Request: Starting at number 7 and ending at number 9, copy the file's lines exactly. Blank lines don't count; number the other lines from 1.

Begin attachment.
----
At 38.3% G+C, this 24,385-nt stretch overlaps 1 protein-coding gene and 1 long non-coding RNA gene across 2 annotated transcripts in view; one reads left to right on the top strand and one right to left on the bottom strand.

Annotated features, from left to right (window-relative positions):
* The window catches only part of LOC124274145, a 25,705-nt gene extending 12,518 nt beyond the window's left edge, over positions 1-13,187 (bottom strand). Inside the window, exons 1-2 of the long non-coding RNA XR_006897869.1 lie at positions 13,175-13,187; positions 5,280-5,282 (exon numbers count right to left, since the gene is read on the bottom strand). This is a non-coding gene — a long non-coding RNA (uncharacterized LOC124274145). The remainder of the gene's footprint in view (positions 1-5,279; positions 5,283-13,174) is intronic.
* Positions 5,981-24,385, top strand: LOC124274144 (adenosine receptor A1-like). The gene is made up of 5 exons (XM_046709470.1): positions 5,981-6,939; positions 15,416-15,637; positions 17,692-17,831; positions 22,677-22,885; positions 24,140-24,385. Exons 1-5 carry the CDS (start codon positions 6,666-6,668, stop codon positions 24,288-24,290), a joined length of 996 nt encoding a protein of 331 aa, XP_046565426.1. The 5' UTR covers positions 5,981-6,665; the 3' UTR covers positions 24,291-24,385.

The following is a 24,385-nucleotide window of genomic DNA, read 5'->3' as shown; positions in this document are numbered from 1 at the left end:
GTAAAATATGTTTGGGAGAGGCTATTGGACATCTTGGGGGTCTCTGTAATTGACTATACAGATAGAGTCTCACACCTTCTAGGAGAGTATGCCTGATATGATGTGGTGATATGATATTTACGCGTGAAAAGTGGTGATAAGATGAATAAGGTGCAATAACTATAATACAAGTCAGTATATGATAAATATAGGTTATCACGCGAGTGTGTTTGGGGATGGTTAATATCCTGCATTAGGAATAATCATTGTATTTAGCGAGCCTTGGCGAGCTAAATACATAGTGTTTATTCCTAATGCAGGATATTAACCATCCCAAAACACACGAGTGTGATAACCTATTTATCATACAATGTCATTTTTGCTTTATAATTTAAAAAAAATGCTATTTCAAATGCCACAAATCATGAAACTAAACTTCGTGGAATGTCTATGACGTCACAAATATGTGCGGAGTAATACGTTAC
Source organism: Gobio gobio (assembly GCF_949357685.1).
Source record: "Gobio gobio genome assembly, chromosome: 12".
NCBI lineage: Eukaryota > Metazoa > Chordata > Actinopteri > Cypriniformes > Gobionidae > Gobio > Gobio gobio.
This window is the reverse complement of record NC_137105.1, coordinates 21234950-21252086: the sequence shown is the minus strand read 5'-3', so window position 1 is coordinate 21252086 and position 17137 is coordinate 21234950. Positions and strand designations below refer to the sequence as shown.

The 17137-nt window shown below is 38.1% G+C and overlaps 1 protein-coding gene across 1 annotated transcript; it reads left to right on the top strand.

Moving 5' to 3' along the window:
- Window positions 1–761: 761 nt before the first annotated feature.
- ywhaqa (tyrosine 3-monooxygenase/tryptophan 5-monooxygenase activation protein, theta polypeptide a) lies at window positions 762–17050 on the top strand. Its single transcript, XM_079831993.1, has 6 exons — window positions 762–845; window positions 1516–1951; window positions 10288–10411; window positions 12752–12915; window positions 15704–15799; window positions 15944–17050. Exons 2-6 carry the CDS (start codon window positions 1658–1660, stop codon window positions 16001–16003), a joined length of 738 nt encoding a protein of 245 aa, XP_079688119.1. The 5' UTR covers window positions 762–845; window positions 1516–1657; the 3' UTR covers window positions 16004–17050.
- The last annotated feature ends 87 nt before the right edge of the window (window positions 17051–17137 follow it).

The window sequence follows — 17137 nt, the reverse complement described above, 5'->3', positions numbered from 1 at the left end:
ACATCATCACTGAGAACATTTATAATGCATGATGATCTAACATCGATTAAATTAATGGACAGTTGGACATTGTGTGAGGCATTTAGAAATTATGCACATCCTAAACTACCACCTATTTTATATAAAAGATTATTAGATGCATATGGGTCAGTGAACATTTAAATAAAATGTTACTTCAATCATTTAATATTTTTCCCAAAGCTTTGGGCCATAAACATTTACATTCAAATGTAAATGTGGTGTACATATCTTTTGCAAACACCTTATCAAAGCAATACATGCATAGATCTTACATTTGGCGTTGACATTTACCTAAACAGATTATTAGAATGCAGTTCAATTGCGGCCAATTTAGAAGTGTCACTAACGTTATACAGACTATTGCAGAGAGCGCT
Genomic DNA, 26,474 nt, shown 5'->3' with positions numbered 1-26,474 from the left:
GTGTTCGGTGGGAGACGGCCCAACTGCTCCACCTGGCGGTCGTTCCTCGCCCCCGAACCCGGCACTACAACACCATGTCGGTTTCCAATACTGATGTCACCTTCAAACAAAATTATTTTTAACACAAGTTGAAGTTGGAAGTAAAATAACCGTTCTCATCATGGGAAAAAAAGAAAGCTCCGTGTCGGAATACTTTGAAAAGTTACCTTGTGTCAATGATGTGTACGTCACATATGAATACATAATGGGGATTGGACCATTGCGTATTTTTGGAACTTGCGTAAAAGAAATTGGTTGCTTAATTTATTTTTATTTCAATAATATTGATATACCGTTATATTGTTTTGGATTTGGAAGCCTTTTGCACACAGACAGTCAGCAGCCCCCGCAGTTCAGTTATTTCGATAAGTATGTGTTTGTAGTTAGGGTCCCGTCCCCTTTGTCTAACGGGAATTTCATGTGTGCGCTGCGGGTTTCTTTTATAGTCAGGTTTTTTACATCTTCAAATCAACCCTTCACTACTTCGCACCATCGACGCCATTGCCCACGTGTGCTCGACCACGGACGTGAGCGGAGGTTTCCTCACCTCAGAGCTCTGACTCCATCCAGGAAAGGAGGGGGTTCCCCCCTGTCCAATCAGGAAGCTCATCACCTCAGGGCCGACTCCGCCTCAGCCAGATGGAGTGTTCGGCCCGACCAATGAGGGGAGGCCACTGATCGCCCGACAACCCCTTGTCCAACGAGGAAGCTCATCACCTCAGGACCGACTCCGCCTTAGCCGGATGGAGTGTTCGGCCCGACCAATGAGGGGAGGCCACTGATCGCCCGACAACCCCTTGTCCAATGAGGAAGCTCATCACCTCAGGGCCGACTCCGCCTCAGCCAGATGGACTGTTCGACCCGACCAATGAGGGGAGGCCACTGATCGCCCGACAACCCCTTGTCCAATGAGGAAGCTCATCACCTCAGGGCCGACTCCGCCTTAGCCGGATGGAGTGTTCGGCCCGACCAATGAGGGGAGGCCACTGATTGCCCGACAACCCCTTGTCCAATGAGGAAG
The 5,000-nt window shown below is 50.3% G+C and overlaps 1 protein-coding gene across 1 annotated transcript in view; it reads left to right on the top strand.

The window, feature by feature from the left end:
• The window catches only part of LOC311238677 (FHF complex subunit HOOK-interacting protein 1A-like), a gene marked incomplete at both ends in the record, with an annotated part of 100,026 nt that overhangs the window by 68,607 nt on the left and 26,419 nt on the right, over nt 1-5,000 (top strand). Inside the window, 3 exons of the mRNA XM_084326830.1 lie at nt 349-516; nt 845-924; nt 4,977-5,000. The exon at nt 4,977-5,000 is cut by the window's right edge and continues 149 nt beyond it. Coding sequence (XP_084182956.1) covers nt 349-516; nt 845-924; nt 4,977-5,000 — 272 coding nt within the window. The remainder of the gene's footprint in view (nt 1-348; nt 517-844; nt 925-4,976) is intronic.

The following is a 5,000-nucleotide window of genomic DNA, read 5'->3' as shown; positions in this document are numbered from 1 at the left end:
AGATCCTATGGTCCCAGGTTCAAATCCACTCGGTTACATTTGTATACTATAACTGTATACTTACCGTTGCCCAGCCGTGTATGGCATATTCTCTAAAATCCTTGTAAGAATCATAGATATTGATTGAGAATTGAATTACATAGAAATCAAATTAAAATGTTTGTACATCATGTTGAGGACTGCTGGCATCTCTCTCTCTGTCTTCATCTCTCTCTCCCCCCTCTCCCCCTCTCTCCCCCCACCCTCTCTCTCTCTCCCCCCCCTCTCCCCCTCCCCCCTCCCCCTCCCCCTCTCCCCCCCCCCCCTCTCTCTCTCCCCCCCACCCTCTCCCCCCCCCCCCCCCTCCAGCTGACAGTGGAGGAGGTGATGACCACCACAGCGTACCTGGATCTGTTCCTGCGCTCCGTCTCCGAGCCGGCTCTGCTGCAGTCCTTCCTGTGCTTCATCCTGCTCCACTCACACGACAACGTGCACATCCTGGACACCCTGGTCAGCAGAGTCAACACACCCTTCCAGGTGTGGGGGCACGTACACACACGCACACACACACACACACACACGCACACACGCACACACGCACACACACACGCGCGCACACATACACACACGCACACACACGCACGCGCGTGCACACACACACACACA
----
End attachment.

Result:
Source organism: Gobio gobio (assembly GCF_949357685.1).
Source record: "Gobio gobio genome assembly, chromosome: 12".
NCBI lineage: Eukaryota > Metazoa > Chordata > Actinopteri > Cypriniformes > Gobionidae > Gobio > Gobio gobio.